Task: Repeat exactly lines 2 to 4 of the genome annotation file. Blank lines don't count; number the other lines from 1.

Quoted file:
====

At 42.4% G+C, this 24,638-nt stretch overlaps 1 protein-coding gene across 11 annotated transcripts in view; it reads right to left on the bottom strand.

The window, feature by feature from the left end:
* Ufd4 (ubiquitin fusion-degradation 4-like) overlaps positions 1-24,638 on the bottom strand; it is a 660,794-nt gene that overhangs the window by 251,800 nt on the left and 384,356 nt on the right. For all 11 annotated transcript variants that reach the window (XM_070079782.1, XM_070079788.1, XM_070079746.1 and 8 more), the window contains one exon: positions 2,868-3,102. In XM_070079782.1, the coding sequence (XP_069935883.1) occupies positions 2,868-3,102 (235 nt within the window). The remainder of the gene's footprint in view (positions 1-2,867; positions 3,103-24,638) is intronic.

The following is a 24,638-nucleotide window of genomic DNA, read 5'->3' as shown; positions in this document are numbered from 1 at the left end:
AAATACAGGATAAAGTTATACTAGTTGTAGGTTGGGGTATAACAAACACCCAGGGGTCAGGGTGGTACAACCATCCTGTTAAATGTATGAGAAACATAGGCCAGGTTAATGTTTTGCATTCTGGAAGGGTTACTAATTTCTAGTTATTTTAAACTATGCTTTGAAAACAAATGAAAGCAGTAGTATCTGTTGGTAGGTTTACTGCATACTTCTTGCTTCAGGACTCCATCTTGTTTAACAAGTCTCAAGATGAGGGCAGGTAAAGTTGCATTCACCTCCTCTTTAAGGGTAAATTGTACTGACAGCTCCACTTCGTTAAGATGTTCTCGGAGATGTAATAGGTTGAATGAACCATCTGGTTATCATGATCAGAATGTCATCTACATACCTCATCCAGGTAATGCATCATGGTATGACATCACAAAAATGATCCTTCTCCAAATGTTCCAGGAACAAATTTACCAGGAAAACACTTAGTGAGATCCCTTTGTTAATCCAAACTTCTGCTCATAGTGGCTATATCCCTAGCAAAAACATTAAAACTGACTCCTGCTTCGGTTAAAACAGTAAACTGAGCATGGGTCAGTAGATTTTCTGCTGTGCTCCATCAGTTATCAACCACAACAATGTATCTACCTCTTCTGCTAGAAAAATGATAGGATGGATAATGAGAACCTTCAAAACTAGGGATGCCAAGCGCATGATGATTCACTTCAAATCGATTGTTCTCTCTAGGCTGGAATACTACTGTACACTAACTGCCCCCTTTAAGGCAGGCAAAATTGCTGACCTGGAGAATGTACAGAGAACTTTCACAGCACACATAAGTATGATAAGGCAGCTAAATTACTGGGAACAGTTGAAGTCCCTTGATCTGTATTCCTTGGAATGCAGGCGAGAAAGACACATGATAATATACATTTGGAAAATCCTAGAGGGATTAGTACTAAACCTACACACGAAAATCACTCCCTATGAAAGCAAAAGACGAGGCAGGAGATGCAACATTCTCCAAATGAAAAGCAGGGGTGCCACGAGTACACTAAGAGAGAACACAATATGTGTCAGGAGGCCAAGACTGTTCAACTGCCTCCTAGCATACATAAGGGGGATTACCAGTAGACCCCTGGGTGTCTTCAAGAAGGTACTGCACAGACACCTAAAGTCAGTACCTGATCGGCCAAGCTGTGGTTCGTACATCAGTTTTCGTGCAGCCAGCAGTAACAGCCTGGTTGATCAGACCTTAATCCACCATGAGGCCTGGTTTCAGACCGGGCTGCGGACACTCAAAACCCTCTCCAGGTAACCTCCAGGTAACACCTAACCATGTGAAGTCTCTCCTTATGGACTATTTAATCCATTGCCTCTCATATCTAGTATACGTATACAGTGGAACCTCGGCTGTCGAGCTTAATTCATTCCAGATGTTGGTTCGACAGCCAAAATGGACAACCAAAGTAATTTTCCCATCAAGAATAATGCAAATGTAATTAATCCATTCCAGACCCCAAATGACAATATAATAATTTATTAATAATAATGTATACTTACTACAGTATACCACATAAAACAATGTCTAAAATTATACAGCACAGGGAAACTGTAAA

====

The window, feature by feature from the left end:
* Ufd4 (ubiquitin fusion-degradation 4-like) overlaps positions 1-24,638 on the bottom strand; it is a 660,794-nt gene that overhangs the window by 251,800 nt on the left and 384,356 nt on the right. For all 11 annotated transcript variants that reach the window (XM_070079782.1, XM_070079788.1, XM_070079746.1 and 8 more), the window contains one exon: positions 2,868-3,102. In XM_070079782.1, the coding sequence (XP_069935883.1) occupies positions 2,868-3,102 (235 nt within the window). The remainder of the gene's footprint in view (positions 1-2,867; positions 3,103-24,638) is intronic.

The following is a 24,638-nucleotide window of genomic DNA, read 5'->3' as shown; positions in this document are numbered from 1 at the left end: